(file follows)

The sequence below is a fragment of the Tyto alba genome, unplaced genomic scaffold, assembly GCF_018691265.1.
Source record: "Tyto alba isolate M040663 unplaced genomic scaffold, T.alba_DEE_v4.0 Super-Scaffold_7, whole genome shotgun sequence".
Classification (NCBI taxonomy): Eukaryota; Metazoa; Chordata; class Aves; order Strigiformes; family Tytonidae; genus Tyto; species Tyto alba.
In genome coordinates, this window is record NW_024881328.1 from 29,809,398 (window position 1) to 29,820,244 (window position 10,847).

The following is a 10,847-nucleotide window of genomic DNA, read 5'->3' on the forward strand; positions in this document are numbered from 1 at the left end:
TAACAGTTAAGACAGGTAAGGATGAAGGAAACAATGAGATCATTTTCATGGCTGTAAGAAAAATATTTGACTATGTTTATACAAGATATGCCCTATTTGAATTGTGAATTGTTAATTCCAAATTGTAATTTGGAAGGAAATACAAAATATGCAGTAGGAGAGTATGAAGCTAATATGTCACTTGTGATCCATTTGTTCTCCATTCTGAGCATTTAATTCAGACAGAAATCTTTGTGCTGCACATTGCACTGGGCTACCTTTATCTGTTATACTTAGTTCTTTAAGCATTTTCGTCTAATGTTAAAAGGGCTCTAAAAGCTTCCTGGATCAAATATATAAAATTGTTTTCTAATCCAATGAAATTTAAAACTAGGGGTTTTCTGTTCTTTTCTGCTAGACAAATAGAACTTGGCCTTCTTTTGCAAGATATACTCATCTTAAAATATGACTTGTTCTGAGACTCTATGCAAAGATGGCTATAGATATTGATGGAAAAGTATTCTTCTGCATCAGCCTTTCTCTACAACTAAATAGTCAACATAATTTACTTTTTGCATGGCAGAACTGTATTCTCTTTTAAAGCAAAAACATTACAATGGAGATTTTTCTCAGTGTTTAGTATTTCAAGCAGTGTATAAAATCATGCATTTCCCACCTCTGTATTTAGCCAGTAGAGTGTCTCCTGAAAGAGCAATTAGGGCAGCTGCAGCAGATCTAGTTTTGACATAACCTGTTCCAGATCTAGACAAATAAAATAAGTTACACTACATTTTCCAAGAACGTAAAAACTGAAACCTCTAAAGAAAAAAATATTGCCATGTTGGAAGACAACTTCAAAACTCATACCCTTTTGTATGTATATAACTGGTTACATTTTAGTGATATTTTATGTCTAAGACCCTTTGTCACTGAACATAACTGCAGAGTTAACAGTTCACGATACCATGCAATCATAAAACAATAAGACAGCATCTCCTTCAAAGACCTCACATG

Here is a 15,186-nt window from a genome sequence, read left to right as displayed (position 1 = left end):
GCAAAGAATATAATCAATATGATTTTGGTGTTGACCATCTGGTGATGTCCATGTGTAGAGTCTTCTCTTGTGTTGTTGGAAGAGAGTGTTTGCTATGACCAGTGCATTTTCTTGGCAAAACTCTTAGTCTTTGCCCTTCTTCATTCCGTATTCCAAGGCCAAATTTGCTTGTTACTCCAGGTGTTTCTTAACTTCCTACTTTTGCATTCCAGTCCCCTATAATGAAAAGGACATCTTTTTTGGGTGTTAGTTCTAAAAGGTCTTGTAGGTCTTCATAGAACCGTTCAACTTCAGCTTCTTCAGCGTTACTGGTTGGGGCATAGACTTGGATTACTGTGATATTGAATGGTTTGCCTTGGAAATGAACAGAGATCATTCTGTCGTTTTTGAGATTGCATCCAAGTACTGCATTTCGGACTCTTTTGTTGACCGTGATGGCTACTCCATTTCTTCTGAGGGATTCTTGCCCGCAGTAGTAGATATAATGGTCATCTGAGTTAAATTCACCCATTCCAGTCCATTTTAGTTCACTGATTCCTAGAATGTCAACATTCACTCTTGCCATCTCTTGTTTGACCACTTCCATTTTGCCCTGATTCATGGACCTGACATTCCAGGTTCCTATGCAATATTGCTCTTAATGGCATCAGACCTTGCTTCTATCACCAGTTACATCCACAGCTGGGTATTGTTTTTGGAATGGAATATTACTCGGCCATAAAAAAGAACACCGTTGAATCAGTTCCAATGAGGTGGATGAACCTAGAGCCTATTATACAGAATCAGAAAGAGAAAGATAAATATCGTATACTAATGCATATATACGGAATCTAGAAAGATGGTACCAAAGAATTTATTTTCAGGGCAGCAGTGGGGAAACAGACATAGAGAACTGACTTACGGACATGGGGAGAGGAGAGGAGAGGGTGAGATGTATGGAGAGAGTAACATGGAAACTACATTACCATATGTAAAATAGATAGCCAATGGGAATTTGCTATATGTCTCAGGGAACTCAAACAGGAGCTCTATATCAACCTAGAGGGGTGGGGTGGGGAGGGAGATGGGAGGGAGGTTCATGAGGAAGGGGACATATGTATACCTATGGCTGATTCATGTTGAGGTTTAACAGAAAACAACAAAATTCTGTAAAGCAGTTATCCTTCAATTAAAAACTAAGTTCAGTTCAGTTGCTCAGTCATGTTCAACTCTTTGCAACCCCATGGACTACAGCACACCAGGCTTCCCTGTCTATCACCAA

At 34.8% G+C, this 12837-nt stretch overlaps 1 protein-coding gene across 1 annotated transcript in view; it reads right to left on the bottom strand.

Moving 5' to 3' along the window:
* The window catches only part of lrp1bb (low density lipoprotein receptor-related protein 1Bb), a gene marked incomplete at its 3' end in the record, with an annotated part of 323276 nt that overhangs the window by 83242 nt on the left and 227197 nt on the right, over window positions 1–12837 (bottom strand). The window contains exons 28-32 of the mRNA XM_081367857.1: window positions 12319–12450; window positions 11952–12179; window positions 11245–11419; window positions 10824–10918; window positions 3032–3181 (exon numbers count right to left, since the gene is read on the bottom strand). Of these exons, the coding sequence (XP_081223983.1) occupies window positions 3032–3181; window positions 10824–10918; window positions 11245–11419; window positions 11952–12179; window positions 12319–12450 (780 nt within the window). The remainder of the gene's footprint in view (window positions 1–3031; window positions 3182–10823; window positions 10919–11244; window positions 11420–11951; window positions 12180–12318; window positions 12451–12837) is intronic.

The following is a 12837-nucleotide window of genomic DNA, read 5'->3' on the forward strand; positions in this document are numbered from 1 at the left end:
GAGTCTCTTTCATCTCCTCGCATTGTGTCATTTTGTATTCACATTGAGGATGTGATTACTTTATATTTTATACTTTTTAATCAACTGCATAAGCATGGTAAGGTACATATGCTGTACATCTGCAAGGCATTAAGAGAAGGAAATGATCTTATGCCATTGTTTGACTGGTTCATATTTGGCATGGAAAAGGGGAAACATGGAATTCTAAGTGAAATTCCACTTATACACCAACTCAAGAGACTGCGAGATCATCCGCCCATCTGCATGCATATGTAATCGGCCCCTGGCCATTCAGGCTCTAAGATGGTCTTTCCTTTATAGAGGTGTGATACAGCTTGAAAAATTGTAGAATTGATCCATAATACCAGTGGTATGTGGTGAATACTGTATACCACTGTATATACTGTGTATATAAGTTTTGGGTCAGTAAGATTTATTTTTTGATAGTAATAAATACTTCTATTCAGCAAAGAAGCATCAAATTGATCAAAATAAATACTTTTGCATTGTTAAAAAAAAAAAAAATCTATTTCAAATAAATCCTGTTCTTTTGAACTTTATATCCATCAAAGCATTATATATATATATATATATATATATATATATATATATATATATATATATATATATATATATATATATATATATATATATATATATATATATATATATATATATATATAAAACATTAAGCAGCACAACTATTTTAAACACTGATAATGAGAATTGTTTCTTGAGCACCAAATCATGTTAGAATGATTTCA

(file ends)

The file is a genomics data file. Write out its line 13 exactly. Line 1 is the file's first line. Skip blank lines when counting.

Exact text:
GAGTCTCTTTCATCTCCTCGCATTGTGTCATTTTGTATTCACATTGAGGATGTGATTACTTTATATTTTATACTTTTTAATCAACTGCATAAGCATGGTAAGGTACATATGCTGTACATCTGCAAGGCATTAAGAGAAGGAAATGATCTTATGCCATTGTTTGACTGGTTCATATTTGGCATGGAAAAGGGGAAACATGGAATTCTAAGTGAAATTCCACTTATACACCAACTCAAGAGACTGCGAGATCATCCGCCCATCTGCATGCATATGTAATCGGCCCCTGGCCATTCAGGCTCTAAGATGGTCTTTCCTTTATAGAGGTGTGATACAGCTTGAAAAATTGTAGAATTGATCCATAATACCAGTGGTATGTGGTGAATACTGTATACCACTGTATATACTGTGTATATAAGTTTTGGGTCAGTAAGATTTATTTTTTGATAGTAATAAATACTTCTATTCAGCAAAGAAGCATCAAATTGATCAAAATAAATACTTTTGCATTGTTAAAAAAAAAAAAAATCTATTTCAAATAAATCCTGTTCTTTTGAACTTTATATCCATCAAAGCATTATATATATATATATATATATATATATATATATATATATATATATATATATATATATATATATATATATATATATATATATATATATATATATATATATATATATATAAAACATTAAGCAGCACAACTATTTTAAACACTGATAATGAGAATTGTTTCTTGAGCACCAAATCATGTTAGAATGATTTCA